Current research and data from the last recession in the 90’s indicates that Latinos are not as affected by recessionary trends as the general market.

Hispanics’ income continued to increase, as did their spending, during economic downturns, says Hector Orci, co-chairman of La Agencia de Orci, American Honda’s Hispanic ad agency of record for 12 years.

He says that, while in the middle of a business slowdown, it is important to question what role an economic contraction is playing in marketing to various multicultural market segments, such as Latinos.

Evidence suggests that when the economy is sluggish, lower unemployment rates for Hispanics correlate with increasing spending levels compared with the general market. In the 90’s, some savvy marketers at Fortune 500 companies began to note the trend, and began increasing Hispanic marketing budgets, even while decreasing general marketing budgets. This resulted in continued growth in sales for companies, such as American Honda, who marketed to Hispanics.

Case Study: American Honda

The automobile industry illustrates, in particular, realized incremental bottom-line profits from such a strategy. La Agencia de Orcí has worked with American Honda since 1989. During this relationship, Hispanic Honda sales have increased 270%. Each year Hispanic Honda sales continuously increased, even through the last recession in the early 90’s, when Honda sales to the general market slowed.

Honda Historical Sales

Total Honda Sales/Hispanic Honda Sales/Hispanic % of Total Sales

1990 716,495 22,867 3.2%

1991 659,659 24,622 3.7%

1992 648,745 29,667 4.6%

1993 608,255 32,243 5.3%

1994 676,093 34,920 5.2%

1995 697,228 45,141 6.5%

1996 735,920 50,835 6.9%

1997 832,243 55,530 6.7%

1998 899,208 62,280 6.9%

1999 958,887 68,345 7.1%

2000 1,016,179 79,219 7.8%

* Source - Ward Automotive Light Vehicle Sales

**Source – R.L. Polk Database

Below are some important reasons why Latinos are not usually as affected by recessionary trends as the general market.

Consistently Low Unemployment

Hispanics have enjoyed a relatively low unemployment rate vis-à-vis the population at large. In fact, the Hispanic unemployment rate has fallen faster than the overall rate. While total U.S. employment declined by .8% between 1990 and 1992, employment of Hispanics increased by 1.9%. (Bureau of Labor Statistics, Employment and Earnings, Current Population Survey)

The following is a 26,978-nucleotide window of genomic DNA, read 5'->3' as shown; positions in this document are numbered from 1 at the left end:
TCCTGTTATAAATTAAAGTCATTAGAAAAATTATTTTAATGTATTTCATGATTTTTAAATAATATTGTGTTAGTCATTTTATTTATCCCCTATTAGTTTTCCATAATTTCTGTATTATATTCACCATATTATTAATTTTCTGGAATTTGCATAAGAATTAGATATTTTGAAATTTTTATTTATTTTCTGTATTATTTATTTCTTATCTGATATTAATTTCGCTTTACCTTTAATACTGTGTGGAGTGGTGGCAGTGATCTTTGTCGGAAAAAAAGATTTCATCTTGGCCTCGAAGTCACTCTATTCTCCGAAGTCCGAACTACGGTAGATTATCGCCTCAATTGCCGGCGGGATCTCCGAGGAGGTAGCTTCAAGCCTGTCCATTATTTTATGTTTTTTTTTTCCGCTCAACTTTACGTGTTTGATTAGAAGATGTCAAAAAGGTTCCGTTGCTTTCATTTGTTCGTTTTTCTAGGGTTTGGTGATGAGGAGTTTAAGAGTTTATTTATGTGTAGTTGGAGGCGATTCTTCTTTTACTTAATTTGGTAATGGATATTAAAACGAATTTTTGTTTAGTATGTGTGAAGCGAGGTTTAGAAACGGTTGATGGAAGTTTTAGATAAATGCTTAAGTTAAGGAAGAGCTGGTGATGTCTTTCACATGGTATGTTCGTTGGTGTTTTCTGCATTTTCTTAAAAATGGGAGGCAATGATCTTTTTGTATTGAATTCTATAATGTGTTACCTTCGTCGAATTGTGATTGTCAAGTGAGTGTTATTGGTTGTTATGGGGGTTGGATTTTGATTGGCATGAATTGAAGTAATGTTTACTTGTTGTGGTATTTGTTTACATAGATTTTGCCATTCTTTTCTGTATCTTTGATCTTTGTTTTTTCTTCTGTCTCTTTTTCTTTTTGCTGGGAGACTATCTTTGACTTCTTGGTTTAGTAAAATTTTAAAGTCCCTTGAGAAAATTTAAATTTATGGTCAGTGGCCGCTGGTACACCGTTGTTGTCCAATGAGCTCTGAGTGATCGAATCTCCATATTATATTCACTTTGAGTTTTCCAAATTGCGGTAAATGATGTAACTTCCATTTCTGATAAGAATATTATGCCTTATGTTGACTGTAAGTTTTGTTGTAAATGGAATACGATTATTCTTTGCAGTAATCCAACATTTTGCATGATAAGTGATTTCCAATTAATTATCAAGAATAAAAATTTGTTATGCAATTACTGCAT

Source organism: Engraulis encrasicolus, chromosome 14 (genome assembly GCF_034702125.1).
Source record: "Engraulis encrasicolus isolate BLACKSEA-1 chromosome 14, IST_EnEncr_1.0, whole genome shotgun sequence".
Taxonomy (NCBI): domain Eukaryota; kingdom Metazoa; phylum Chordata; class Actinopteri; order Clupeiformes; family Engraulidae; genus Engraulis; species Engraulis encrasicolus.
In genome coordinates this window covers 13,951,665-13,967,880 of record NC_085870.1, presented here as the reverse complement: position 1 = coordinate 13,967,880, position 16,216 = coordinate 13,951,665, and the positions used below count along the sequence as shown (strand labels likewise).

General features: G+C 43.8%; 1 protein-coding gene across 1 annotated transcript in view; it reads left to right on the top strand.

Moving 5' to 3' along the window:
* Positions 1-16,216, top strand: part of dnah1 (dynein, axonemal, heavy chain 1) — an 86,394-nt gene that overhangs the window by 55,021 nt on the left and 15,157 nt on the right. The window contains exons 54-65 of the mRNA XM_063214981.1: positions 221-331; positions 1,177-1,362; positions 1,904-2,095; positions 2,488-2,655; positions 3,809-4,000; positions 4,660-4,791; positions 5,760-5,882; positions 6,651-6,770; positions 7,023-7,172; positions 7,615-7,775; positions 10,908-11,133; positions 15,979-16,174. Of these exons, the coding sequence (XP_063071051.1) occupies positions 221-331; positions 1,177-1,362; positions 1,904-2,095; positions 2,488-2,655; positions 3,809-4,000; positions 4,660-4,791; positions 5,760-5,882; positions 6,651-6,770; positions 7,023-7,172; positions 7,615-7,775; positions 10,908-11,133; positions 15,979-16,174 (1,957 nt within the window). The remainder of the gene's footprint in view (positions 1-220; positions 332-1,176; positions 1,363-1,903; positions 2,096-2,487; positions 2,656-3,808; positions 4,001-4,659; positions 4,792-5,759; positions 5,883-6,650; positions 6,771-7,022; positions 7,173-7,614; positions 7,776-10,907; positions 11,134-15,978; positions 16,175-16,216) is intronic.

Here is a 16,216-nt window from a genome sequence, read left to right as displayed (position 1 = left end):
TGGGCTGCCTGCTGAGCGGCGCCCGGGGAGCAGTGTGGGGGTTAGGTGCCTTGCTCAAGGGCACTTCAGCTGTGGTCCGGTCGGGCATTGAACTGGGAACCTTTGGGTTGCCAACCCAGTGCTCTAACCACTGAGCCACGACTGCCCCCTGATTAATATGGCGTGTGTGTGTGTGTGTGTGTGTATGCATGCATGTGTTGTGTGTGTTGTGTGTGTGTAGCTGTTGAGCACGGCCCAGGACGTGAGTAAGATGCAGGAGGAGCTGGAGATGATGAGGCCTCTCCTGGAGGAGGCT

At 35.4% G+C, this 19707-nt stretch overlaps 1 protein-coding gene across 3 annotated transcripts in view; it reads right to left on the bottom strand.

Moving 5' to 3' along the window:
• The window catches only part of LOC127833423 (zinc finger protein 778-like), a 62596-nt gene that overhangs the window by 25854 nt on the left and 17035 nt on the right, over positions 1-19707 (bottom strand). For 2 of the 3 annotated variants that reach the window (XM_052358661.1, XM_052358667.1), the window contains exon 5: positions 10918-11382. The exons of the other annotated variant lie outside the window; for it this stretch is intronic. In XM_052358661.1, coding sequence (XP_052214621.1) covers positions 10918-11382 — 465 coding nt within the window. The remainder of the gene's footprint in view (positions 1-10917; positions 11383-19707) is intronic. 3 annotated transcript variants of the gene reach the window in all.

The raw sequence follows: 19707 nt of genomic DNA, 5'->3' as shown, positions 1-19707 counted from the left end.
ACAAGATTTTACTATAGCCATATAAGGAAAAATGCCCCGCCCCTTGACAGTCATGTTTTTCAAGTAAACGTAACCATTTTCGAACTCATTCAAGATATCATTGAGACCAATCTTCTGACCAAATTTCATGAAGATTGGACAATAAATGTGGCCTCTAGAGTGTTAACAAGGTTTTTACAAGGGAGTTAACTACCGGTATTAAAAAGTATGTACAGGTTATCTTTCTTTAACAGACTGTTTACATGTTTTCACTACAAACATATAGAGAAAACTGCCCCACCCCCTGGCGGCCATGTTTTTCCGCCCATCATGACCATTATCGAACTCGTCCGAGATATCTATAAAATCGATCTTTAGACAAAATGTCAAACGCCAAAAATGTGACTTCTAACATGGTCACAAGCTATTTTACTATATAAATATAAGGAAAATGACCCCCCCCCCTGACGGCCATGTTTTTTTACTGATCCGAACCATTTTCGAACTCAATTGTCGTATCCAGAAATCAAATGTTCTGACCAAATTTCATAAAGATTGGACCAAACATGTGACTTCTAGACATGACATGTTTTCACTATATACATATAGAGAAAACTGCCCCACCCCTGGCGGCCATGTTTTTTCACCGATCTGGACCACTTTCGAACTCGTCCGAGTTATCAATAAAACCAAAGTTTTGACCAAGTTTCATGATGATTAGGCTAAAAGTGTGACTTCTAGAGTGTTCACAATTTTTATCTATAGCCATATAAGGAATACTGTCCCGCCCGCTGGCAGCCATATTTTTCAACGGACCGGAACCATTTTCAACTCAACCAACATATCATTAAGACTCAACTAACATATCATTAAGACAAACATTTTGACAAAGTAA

Service Industries More Secure

The industries in which many Hispanics are employed tend to be “recession proof” or, in other words, not as affected by economic slowdowns. During the last recession, between 1990 and 1992, Hispanic employment in clerical and service occupations increased more than five times faster than the overall employment in these occupations. (Bureau of the Census, Current Population Survey, Standard and Poor’s DRI analysis of public-use data file.) Finding work and remaining employed is very important to Hispanics and they are flexible as to the kind of work they will take on in order to remain employed.

More Employed People Per Household

In addition, more family members are employed in Hispanic families than in the general population, so when one member of the family is out of work it does not have as much of a financial impact on the family’s overall spending. (Bureau of the Census, Money Income in the United States) According to the Bureau of Labor Statistics, the percentage of Hispanic families with employed member(s) remains consistently higher than families in the general populous: in 1998-99 84.7% of Hispanic families had an employed member (s) compared to 82.6% of all American homes. (Bureau of Labor Statistics, Labor Force Statistics for the Current Population Survey)